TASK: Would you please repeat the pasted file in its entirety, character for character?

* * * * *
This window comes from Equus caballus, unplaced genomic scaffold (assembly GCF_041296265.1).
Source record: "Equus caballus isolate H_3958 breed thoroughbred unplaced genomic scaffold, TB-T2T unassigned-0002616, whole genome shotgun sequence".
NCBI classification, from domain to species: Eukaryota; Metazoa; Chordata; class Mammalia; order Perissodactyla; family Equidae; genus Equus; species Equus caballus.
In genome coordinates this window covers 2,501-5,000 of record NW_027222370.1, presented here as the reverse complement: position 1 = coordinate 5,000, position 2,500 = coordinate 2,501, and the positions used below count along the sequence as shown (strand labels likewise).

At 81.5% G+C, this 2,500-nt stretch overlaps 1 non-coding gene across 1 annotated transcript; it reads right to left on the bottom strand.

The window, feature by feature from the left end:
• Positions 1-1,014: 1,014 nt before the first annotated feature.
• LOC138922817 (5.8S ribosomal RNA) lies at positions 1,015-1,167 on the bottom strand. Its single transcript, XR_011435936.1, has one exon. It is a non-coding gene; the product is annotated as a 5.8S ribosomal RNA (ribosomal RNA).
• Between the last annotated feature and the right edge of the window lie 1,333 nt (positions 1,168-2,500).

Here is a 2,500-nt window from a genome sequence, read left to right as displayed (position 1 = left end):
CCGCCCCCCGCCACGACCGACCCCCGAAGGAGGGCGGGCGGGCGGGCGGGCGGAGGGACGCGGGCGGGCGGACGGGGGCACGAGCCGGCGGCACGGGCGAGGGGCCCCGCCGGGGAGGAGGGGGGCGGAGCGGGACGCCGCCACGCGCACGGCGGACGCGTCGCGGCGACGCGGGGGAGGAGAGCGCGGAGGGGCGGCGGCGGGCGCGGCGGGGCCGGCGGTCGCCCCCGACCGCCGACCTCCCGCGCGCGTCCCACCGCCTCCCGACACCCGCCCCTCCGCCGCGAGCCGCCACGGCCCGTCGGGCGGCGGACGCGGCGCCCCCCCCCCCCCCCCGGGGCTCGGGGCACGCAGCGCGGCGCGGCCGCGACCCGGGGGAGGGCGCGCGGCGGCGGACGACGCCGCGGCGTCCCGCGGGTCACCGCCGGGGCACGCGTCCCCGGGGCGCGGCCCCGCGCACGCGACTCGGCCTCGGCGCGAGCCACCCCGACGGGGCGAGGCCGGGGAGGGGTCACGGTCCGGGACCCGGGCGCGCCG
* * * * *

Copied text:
This window comes from Equus caballus, unplaced genomic scaffold (assembly GCF_041296265.1).
Source record: "Equus caballus isolate H_3958 breed thoroughbred unplaced genomic scaffold, TB-T2T unassigned-0002616, whole genome shotgun sequence".
NCBI classification, from domain to species: Eukaryota; Metazoa; Chordata; class Mammalia; order Perissodactyla; family Equidae; genus Equus; species Equus caballus.
In genome coordinates this window covers 2,501-5,000 of record NW_027222370.1, presented here as the reverse complement: position 1 = coordinate 5,000, position 2,500 = coordinate 2,501, and the positions used below count along the sequence as shown (strand labels likewise).

At 81.5% G+C, this 2,500-nt stretch overlaps 1 non-coding gene across 1 annotated transcript; it reads right to left on the bottom strand.

The window, feature by feature from the left end:
• Positions 1-1,014: 1,014 nt before the first annotated feature.
• LOC138922817 (5.8S ribosomal RNA) lies at positions 1,015-1,167 on the bottom strand. Its single transcript, XR_011435936.1, has one exon. It is a non-coding gene; the product is annotated as a 5.8S ribosomal RNA (ribosomal RNA).
• Between the last annotated feature and the right edge of the window lie 1,333 nt (positions 1,168-2,500).

Here is a 2,500-nt window from a genome sequence, read left to right as displayed (position 1 = left end):
CCGCCCCCCGCCACGACCGACCCCCGAAGGAGGGCGGGCGGGCGGGCGGGCGGAGGGACGCGGGCGGGCGGACGGGGGCACGAGCCGGCGGCACGGGCGAGGGGCCCCGCCGGGGAGGAGGGGGGCGGAGCGGGACGCCGCCACGCGCACGGCGGACGCGTCGCGGCGACGCGGGGGAGGAGAGCGCGGAGGGGCGGCGGCGGGCGCGGCGGGGCCGGCGGTCGCCCCCGACCGCCGACCTCCCGCGCGCGTCCCACCGCCTCCCGACACCCGCCCCTCCGCCGCGAGCCGCCACGGCCCGTCGGGCGGCGGACGCGGCGCCCCCCCCCCCCCCCCGGGGCTCGGGGCACGCAGCGCGGCGCGGCCGCGACCCGGGGGAGGGCGCGCGGCGGCGGACGACGCCGCGGCGTCCCGCGGGTCACCGCCGGGGCACGCGTCCCCGGGGCGCGGCCCCGCGCACGCGACTCGGCCTCGGCGCGAGCCACCCCGACGGGGCGAGGCCGGGGAGGGGTCACGGTCCGGGACCCGGGCGCGCCG